We do not agree, however, with an apparent majority of the Board who, nonetheless, told Mr. Haskett, in an informal poll that he took, that they like what is in ZTA 23-03.
Curiously, when Mr. Haskett asked the Board, “Do you all think that what’s in the language [of ZTA 23-03] now should remain?”, he observed that three members said yes.
The same three replied favorably to Mr. Haskett’s follow-up question as to whether “the lot width language in the [proposed] ordinance should stay as it is.”
Board Vice-Chairperson Tony DiBernardo, who ruled in favor of Skyline Properties at the Board of Adjustment hearing, clearly said, “Yes, with some work.” Mr. McClendon also expressed his approval of the ZTA’s language.
New Board member Jan Collins, a former alternate, seemed unsure as to what Mr. Haskett was asking, asking him in return what other possibilities they could consider. (The Planning Board is free to draft whatever language it would like as a replacement.)
Planning Board Chairperson Andy Ward adamantly disagreed, and we believe Ed Lawler also said, “No,” although his response was not audible on the meeting videotape.
The Planning Board was stymied in its discussion Monday by the reality that many lots in Southern Shores are irregularly shaped and not uniformly 100 feet wide from side-lot-line-to-side-lot-line at all locations.
Mr. Ward, who was the most vocal in opposing the language of ZTA 23-03, offered one such lot for the Board’s consideration: Located on a cul de sac in town, it is shaped like a cone, not a rectangle, with more than 100 feet of width in the rear of the lot and less than 100 feet of width in the front.
It is well known that lots in Southern Shores were platted before the community became an incorporated town in 1979 and enacted a Town Code with minimum requirements for lot dimensions. Non-conformities exist and are permitted.
In its discussion, the Planning Board considered replacing the proposed lot width definition with one that uses an average of widths on a lot to arrive at the 100-foot minimum; but no consensus developed around this approach.
The problem that we have with the proposed language in ZTA 23-03 is that it does not offer a reference point to calculate a right angle. The front lot line and rear lot line are typically parallel with each other, not perpendicular, so what does it mean to measure width from the front lot line “at right angles” to the rear lot line? Clearly, depth is involved, but the language doesn’t refer to depth.
We consulted the American Legal Publishing, whose attorneys and editors have been assisting municipalities with ordinance codification for nearly 90 years. According to our online research, American Legal offers the following definitions for lot width and lot depth:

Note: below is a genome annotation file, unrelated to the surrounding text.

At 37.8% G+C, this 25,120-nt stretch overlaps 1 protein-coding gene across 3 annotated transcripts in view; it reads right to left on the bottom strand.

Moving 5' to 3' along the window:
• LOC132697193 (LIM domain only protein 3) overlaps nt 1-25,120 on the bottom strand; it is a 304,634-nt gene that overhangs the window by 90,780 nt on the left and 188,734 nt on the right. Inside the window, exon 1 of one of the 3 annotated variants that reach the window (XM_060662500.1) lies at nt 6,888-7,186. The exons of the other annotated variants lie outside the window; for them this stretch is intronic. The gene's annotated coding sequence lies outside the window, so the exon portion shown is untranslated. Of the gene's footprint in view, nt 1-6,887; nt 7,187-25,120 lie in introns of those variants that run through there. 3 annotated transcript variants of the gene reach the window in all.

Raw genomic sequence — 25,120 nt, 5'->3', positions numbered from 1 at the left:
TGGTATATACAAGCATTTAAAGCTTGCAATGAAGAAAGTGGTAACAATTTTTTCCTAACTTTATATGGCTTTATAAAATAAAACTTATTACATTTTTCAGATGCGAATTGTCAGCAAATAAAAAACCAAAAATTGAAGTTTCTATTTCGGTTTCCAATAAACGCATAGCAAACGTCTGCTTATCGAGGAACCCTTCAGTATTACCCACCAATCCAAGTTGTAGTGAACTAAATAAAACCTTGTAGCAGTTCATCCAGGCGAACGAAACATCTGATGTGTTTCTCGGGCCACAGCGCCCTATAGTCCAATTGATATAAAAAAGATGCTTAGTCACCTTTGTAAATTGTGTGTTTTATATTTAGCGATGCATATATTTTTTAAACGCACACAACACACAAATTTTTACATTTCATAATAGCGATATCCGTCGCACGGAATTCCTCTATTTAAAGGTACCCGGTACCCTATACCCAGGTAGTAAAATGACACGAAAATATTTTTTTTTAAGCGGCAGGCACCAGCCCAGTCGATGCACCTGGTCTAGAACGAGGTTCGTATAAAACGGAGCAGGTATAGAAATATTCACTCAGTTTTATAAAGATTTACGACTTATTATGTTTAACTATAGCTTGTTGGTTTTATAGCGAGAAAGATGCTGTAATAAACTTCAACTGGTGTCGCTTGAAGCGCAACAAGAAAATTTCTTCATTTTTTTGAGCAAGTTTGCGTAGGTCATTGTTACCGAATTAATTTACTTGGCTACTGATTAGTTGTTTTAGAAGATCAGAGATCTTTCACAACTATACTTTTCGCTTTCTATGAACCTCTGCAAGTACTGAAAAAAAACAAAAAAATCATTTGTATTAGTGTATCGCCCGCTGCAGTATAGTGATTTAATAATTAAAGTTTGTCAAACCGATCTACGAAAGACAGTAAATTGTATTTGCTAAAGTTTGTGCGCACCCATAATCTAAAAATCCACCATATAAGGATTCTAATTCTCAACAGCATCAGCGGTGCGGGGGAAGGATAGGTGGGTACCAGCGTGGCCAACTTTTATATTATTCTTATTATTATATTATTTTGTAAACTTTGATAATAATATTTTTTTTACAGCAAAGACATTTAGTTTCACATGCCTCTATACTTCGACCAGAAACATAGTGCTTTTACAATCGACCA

WIDTH: “is the horizontal distance between the side lot lines, measured at right angles to the lot depth at a point midway between the front and rear lot lines.”
DEPTH: “is measured along an imaginary straight line drawn from the midpoint of the front property line of the front property line of the lot to the midpoint of the rear property line.”
If depth runs vertically and width runs horizontally, a right angle can be achieved and measured.
What these definitions do is put the lot width measurement at the midway depth point between the front and rear lot lines.
Whatever the Planning Board—and the Town Council, in time—decide to do about defining lot width, we strongly recommend that they streamline the applicable ordinances so that lot width is only defined in sec. 36-57, and the width requirements in the ordinances for each zoning district refer only to the minimum number of feet. Thus, if you consulted Code sec. 36-202(d)(2), you would learn that the minimum lot width is 100 feet, but you would have to read the definition of lot width in sec. 36-57 to know how the 100 feet are measured. A referral to sec. 36-57 could be inserted next to the lot width requirement for each zoning district.
As it is now, if you consult the width requirement for the RS-1 residential district, you learn that it is “100 feet (measured at the building setback line).” You then have to look up what the “building setback line” is—the confounding definition of which we quoted above—and, for good measure, consult the definitions in sec. 36-57 for “lot width” and “lot depth”! It’s too much.
It is also important to keep in mind that the Town has a minimum lot size requirement in RS-1 of 20,000 square feet—although there certainly are smaller developed lots. (See Code sec. 36-202(d)(1)) The area and width requirements are supposed to combine to preserve the low-density nature of Southern Shores’ residential neighborhoods, which is the underlying point of all of the minimum dimension requirements.
THE NEXT PLANNING BOARD MEETING WILL BE MONDAY, MAY 15, AT 5 P.M. IN THE PITTS CENTER: The Board has a heavy agenda that day, according to Mr. Haskett, and may or may not resume its discussion of ZTA 23-03.
ANN G. SJOERDSMA, 4/20/23